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The ‘Lamb of God’ composer calls Peter and Judas ‘interesting foils’ of each other. Here’s why

by | Mar. 13, 2021

We weren’t there in the Garden of Gethsemane and we weren’t there by the Garden Tomb when the Savior rose again. We also weren’t present when the Father and the Son appeared to the boy Joseph Smith or when key characters from Church history met each other for the first time. We have studied these stories and heard them countless times, so it may be easy for us to feel like we know exactly what happened, why people reacted the way they did, or made the choices they did. But there is so much we don’t know. 

As Casey Elliott said on this week’s All In podcast, “We look at it through our current modern-day eyes and we think, ‘Oh, that's so unacceptable, or how weak of them. How could they falter? And yet, we just have to remember that it was a very different time…and it was so new—they were receiving revelation on a daily basis.” 

Elliott, best known as a member of GENTRI, plays Peter in the concert film of Lamb of God, which opened in theaters this weekend. In anticipation for the film, we spoke with composer Rob Gardner, who wrote all of the film’s music and directed the production, on Instagram Live. Gardner spoke of this same principle of giving grace to people we read about in scripture or Church history while also discussing the role that hope played in the lives of those best acquainted with Christ during His earthly ministry. 

The following excerpt has been edited for clarity. 

Morgan Jones: One of the things that you’ve talked about is that this is a story of hope, and I think that obviously there’s the story of the Resurrection of Jesus Christ, which is a story of hope in and of itself. But I love the way that Lamb of God invites us into the lives of the people that surrounded Christ. And I think that they also teach us lessons about hope that extend even beyond the Resurrection. So what would you say we learn from these people about why we, ourselves, should feel hope in our own lives?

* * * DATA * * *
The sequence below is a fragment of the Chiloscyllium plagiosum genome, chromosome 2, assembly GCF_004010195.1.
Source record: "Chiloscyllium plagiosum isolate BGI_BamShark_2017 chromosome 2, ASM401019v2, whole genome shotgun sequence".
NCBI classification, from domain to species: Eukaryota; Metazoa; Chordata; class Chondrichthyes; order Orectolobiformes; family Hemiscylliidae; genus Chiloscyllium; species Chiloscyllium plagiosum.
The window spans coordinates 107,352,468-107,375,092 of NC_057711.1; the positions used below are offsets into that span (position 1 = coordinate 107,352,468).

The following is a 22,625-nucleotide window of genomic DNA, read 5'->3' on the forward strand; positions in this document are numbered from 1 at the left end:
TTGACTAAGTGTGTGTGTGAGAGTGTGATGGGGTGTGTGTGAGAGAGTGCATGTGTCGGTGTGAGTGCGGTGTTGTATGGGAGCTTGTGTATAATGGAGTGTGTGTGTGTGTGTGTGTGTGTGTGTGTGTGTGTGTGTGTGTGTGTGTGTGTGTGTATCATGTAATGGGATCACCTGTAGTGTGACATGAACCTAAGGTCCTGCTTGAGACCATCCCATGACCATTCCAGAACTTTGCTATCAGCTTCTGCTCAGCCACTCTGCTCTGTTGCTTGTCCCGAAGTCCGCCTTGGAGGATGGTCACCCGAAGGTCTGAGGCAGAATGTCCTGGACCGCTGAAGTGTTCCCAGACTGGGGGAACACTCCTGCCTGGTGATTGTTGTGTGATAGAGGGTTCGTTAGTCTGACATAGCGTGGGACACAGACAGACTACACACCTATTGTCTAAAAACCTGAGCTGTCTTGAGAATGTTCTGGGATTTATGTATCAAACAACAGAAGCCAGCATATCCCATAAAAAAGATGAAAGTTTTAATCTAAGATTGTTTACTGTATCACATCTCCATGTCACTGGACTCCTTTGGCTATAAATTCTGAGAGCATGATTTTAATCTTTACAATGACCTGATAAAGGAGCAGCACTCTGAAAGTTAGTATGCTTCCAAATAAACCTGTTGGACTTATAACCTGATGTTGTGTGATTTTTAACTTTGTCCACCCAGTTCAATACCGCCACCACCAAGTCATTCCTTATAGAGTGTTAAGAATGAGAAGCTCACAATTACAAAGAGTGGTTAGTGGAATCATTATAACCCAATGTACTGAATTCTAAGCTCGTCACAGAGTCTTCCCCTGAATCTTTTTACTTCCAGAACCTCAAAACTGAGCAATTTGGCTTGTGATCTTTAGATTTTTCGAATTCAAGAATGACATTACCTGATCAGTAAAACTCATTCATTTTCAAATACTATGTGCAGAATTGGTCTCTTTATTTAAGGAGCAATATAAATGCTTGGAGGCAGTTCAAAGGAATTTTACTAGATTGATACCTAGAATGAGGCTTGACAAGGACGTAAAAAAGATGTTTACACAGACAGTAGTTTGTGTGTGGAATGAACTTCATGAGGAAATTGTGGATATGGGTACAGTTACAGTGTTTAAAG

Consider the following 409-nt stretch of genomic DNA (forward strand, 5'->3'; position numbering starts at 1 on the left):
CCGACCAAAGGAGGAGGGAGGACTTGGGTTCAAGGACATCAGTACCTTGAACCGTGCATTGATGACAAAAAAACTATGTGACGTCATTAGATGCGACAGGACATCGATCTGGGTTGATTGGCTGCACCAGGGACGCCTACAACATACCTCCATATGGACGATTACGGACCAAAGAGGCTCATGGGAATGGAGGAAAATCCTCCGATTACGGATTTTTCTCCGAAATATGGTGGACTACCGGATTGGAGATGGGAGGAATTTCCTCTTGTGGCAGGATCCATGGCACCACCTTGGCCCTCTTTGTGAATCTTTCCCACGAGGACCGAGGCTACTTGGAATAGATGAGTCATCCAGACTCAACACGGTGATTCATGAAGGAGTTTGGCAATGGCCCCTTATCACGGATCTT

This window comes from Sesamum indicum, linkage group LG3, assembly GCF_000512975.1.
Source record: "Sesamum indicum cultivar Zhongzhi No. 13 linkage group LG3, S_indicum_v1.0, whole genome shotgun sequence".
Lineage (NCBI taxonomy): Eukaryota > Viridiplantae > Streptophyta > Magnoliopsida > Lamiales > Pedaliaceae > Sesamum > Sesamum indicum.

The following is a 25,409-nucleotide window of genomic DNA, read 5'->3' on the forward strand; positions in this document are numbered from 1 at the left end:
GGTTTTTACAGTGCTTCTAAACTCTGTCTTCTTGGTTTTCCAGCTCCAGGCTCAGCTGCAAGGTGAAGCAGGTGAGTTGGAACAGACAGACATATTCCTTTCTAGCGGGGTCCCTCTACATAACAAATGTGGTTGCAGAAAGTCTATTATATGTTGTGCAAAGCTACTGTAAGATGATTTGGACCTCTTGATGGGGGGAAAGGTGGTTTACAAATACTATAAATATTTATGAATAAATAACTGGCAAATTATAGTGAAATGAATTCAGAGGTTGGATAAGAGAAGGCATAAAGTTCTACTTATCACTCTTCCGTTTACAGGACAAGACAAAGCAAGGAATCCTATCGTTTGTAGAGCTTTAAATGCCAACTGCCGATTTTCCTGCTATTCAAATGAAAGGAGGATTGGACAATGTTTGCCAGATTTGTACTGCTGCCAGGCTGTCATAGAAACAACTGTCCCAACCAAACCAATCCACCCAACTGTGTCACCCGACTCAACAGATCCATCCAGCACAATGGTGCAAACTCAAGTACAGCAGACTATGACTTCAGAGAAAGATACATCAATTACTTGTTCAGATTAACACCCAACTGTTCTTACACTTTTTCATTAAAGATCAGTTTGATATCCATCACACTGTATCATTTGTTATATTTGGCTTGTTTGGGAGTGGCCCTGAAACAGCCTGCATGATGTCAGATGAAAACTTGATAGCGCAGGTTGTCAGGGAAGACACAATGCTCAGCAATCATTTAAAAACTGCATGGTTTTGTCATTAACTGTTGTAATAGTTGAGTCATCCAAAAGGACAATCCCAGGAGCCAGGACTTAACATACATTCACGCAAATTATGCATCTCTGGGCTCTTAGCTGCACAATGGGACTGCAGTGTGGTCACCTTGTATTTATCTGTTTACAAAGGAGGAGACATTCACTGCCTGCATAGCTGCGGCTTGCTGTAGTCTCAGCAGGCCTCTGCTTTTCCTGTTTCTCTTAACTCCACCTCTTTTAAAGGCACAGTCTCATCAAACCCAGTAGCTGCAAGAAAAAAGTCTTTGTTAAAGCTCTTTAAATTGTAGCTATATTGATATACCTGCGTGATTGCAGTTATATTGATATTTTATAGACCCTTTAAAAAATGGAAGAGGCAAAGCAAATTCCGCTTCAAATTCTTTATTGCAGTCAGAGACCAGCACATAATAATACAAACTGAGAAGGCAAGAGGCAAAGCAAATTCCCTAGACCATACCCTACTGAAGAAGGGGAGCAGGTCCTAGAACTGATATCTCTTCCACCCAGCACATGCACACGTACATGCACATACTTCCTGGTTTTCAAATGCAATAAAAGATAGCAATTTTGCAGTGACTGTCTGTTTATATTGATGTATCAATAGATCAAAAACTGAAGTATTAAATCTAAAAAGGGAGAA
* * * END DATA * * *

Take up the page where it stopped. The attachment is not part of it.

Rob Gardner: What we often don’t think about whenever we see a story, especially one that’s a true story, is that we usually know the end from the beginning. So when Lamb of God starts, we know that Christ is going to be resurrected. So we already have that perspective [and] we tend to judge Thomas and Peter and others on their decisions, assuming that they knew it too. So why wouldn’t Mary Magdalene recognize Christ in the garden? He’s obviously going to be resurrected, but for them, this was new—this was something that had never happened. And even now, we would be pretty amazed if someone was resurrected. But we don’t give them credit for that. 

With them, the interesting contrast [is] . . . Judas and Peter are interesting foils for an interesting reason in that, for me, both of them made mistakes, at least in their own minds. . . . But the difference between them in this moment is that Judas, in his mistake, saw no redemption and lost all hope—so much so that he took his own life. He couldn’t see that there was any hope left for him. Peter must have still had a touch, at least, of hope—a glimmer of hope that there was hope for him in redemption. [Otherwise,] he would’ve given up and not gone forward. And because of that, he was redeemed and his life became this—I mean it was difficult, it was not easy after that—but he became something greater than he was before his mistake. And I think that, to me, was always the goal of Lamb of God . . . I knew I needed to take Lamb of God to dark places because there were really dark places in these people’s lives. 

When Lazarus was dead, [Martha] was in a very, very dark place. She had lost her brother and she also was feeling hurt by her friend, that He wasn’t there when she called for Him. And she knew He could’ve saved [Lazarus], right? And Peter in his moment, and Thomas in his moment—these are really dark moments [for each of them]. So we had to go there, but any time I went to this dark, dark moment, I wanted to make sure that whether it was orchestrational, or storywise, or through a lyric, that there was this glimmer of light. And playing with this idea of light against darkness and darkness against light. So, for me, what these people teach us is that no matter what, we’ve got to hold on and look for that hope in all these things. And that’s ultimately what carries us through. . . . Tomorrow may well be better than today, the next hour may well be better than this hour, and sometimes we have to fight for it.

Lead Image: Courtesy of Kameron Bybee
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